The Brickyard Creek History Chronicles are being shared with you by Boreal Forest Citizen and Brickyard Creek community member, Mary E. Carlson. She explains, “As we look out at Buffalo Bay and Basswood Island, we can’t help but think of those who came before us to this beautiful place.” She started her historical quest in 2007 and is sharing her finds in this ten-part series below. Her book, On the Streets of Bayfield, is available at the Bayfield Heritage Center.
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The Chronology of Ownership At Roy’s Point

The area known as Roy’s Point was named after the first man to acquire title to the property following the signing of the Treaty of September 30, 1854. Vincent Roy Jr. was the son of an Indian Trader from Minnesota. He was born around 1825 in Minnesota and lived for a time in the 1850’s with his family at La Pointe Village.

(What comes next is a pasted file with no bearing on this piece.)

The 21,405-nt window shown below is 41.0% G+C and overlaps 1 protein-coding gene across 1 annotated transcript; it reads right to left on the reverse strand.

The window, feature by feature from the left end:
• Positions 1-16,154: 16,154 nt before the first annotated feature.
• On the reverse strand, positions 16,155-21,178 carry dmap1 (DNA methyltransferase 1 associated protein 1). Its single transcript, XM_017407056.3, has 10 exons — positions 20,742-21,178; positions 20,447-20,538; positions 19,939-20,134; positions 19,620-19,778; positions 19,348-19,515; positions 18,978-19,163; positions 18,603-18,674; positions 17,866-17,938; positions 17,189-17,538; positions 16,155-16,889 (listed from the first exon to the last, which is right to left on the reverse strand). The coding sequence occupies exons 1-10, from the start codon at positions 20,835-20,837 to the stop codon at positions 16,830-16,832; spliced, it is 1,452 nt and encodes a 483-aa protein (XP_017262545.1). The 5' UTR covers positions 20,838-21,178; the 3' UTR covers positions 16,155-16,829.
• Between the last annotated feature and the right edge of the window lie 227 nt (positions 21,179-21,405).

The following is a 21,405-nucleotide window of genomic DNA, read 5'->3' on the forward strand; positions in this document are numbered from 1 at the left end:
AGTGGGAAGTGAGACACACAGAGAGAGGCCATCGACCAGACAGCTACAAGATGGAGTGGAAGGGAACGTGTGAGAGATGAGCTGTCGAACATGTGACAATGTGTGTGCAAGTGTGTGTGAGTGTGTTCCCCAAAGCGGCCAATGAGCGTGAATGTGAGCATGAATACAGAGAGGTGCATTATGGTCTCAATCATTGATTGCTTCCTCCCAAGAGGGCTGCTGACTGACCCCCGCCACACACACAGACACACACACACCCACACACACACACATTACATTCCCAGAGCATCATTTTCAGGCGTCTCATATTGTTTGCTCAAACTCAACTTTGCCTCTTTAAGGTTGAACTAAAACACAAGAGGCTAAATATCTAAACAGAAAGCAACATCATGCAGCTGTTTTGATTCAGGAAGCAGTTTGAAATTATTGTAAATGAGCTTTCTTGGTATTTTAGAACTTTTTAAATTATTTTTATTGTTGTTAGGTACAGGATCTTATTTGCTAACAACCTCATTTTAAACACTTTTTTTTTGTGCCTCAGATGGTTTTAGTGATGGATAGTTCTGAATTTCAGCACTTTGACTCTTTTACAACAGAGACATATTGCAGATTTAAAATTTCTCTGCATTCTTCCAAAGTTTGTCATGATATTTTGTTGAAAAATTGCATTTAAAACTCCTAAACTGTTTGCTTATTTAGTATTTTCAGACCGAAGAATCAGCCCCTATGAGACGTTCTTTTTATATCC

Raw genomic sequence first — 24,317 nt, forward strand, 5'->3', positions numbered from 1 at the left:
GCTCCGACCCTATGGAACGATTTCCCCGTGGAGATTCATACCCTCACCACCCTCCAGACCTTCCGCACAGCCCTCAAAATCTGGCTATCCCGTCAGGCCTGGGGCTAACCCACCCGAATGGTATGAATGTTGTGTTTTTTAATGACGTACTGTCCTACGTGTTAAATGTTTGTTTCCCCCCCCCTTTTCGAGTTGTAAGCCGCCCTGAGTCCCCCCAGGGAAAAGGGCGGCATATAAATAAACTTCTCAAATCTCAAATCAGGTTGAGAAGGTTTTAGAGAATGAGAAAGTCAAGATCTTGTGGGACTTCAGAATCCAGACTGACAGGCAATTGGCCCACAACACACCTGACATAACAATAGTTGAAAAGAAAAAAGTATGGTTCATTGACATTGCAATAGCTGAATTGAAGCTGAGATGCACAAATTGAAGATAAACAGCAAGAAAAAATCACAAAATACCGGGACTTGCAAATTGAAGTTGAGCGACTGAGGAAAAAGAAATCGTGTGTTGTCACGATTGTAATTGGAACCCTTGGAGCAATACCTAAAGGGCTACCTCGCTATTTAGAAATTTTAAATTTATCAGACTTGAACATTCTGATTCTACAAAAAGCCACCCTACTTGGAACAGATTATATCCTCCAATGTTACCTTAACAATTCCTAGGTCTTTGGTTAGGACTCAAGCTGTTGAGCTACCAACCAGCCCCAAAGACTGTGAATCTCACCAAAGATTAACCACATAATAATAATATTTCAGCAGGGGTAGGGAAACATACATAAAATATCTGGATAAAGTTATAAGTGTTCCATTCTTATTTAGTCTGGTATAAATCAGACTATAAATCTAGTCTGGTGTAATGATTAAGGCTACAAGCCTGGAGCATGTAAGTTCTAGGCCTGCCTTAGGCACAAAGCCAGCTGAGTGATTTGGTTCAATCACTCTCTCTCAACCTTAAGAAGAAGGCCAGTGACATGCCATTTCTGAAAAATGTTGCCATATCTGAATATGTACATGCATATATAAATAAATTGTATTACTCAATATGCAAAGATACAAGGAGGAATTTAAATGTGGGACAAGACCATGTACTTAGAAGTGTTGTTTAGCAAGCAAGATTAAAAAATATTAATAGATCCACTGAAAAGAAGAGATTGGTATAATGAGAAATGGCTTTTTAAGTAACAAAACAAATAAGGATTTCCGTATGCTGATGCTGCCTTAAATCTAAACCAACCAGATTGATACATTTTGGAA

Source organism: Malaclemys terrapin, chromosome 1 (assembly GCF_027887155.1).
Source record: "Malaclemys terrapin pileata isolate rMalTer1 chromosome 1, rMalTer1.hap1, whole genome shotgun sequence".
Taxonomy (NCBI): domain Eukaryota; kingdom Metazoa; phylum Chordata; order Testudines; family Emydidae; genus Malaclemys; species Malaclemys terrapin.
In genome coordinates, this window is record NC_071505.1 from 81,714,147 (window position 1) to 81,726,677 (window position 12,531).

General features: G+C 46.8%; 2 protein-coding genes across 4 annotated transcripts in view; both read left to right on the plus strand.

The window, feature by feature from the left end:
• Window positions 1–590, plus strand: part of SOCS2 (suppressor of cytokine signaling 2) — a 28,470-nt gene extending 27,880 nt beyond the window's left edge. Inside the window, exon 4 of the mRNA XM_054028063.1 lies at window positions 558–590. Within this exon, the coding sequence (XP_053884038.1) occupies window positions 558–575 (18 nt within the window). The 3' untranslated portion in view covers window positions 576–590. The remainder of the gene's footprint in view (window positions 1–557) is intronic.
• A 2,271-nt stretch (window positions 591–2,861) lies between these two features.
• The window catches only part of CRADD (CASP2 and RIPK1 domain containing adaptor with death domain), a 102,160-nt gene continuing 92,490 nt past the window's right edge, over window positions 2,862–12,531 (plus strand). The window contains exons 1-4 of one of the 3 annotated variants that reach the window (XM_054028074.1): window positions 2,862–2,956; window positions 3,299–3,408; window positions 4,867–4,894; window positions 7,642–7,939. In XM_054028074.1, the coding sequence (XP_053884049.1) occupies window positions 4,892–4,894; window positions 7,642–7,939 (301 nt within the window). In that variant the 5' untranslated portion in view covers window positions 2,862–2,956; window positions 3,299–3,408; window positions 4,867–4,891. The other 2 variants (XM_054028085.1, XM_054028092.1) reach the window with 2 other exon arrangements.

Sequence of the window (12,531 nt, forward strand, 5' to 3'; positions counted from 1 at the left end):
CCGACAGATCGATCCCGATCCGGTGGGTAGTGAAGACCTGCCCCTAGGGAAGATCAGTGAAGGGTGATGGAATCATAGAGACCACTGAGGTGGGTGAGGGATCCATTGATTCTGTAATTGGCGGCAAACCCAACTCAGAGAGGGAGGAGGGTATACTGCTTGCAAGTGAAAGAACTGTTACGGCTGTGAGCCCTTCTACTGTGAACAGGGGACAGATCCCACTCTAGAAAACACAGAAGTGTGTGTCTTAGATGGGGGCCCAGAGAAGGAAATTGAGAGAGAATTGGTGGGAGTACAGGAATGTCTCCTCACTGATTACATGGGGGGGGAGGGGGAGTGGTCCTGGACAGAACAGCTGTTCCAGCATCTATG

Vincent Roy is the second man from the left standing in the back row.

Roy was present during the Treaty negotiations at La Pointe in September 1854 where he acted as an interpreter for his friend, Senator Henry Rice. On April 7, 1855 he received a deed to a parcel of land at Buffalo Bay containing just under 100 acres which was recorded on July 16, 1855.

Logging on the islands and at Red Cliff began in the late 1850’s and early 1860’s, so it is reasonable to assume that logging at Roy’s Point started at about the same time given the land’s proximity to the lake and to sawmills on the mainland. Land wasn’t particularly valuable, but the timber was, so Vincent Roy probably sold timber to lumbermen off the property between 1855 and 1869.

In 1869 Roy sold his 100 acres to Gordon Colby of Massachusetts who in turn quit-claimed an undivided one-third interest to Henry Rice and another undivided one-third interest to Eldredge G. Roberts of New York. These three men were part of a group of eastern financiers formed to build the Lake Superior and Mississippi Railroad. The group purchased a total of 600 acres of land, which they envisioned would be used for terminals and docks to be linked to the proposed Northern Pacific Railway.